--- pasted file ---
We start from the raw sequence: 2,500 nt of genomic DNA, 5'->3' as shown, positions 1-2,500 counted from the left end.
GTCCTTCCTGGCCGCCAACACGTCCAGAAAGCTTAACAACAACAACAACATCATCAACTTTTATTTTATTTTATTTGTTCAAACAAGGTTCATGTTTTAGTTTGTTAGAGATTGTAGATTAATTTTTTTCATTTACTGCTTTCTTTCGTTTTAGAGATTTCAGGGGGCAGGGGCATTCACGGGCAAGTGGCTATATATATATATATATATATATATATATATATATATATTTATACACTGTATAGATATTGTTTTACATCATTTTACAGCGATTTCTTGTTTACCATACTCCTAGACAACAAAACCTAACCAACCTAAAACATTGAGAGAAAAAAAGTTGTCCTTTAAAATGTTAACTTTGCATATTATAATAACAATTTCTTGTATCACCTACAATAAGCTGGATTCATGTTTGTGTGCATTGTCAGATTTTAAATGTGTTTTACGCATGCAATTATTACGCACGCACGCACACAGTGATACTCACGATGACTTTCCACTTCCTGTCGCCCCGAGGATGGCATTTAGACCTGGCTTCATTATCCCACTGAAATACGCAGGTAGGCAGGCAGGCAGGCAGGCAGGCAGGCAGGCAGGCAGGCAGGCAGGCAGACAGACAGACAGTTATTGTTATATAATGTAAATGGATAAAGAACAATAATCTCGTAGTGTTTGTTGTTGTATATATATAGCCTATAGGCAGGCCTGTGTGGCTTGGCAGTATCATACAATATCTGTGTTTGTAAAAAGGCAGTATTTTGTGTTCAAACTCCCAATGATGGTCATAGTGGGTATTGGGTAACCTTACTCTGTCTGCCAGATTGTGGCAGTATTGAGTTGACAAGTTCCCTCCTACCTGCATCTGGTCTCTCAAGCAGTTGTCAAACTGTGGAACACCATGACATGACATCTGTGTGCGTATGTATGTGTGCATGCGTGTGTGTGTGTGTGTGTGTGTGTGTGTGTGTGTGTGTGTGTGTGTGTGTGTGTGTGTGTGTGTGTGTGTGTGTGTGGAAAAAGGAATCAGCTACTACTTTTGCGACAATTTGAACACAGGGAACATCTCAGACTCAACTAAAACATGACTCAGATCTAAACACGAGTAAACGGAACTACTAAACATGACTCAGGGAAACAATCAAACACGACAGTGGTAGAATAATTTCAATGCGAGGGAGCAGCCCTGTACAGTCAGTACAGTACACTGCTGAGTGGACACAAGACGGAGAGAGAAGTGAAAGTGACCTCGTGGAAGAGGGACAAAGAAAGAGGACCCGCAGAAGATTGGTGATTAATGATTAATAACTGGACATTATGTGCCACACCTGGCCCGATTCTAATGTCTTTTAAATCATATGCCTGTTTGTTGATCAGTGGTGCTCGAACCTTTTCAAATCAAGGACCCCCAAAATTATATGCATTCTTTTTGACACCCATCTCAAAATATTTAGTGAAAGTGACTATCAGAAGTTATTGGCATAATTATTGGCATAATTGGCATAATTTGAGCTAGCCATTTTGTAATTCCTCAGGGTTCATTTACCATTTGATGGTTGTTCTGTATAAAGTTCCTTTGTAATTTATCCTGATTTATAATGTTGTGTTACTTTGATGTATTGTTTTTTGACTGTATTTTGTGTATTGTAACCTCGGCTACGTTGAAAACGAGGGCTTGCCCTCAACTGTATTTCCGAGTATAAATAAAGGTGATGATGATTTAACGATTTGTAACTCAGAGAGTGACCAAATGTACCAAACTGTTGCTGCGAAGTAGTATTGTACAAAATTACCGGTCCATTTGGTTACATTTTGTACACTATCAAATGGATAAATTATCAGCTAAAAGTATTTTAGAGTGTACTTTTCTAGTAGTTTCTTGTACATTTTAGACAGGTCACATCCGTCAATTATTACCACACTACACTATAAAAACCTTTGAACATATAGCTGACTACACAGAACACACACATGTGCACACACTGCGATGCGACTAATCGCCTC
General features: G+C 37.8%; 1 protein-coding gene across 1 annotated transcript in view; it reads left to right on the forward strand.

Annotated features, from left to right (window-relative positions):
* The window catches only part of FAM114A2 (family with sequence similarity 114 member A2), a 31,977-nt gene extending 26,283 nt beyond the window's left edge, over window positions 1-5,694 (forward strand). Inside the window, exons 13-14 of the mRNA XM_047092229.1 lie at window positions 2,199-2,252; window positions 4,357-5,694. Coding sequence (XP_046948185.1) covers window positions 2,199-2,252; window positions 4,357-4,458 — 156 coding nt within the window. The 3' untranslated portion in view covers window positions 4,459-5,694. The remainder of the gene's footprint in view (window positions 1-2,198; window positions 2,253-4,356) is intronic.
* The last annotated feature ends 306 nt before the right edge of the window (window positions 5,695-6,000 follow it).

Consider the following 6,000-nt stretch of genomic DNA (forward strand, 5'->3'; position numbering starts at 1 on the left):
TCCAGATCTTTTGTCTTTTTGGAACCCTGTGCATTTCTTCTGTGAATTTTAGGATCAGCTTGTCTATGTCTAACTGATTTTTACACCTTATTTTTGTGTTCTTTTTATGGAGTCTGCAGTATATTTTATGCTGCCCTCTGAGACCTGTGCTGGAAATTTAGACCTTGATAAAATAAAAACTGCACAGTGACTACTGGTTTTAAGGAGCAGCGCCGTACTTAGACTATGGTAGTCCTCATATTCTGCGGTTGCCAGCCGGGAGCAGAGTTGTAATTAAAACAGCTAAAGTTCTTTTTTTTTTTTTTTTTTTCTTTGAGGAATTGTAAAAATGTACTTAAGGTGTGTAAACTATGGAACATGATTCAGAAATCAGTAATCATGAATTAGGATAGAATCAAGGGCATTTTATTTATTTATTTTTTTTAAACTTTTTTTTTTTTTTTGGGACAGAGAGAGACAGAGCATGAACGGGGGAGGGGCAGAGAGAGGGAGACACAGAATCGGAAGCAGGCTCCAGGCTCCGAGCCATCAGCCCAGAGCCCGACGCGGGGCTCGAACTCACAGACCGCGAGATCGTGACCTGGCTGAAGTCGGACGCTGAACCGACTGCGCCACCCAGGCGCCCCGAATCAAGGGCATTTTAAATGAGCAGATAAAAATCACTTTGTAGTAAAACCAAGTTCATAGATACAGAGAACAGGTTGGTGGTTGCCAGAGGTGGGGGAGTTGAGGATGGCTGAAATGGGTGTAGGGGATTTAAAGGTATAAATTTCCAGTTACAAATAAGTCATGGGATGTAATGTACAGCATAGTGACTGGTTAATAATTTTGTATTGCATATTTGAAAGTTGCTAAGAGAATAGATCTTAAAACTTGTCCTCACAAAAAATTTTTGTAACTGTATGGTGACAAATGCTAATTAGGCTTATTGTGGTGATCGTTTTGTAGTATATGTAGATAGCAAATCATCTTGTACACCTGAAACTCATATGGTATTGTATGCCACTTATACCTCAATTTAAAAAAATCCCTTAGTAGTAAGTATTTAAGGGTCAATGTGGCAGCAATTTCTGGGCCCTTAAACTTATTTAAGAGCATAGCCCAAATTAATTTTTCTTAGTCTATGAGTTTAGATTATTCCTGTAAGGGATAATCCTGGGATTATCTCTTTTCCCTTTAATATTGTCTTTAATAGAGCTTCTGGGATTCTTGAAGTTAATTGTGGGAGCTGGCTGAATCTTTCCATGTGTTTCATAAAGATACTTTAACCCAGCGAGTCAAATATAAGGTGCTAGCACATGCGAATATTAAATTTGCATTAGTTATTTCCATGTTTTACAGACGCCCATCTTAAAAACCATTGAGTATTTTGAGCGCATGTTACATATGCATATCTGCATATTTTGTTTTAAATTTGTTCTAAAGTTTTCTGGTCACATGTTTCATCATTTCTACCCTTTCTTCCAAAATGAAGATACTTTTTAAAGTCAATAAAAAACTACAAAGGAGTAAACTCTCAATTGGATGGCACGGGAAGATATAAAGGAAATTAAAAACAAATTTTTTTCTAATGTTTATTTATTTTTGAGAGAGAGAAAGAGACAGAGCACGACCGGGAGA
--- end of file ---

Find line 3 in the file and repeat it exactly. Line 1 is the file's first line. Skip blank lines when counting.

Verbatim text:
General features: G+C 37.8%; 1 protein-coding gene across 1 annotated transcript in view; it reads left to right on the forward strand.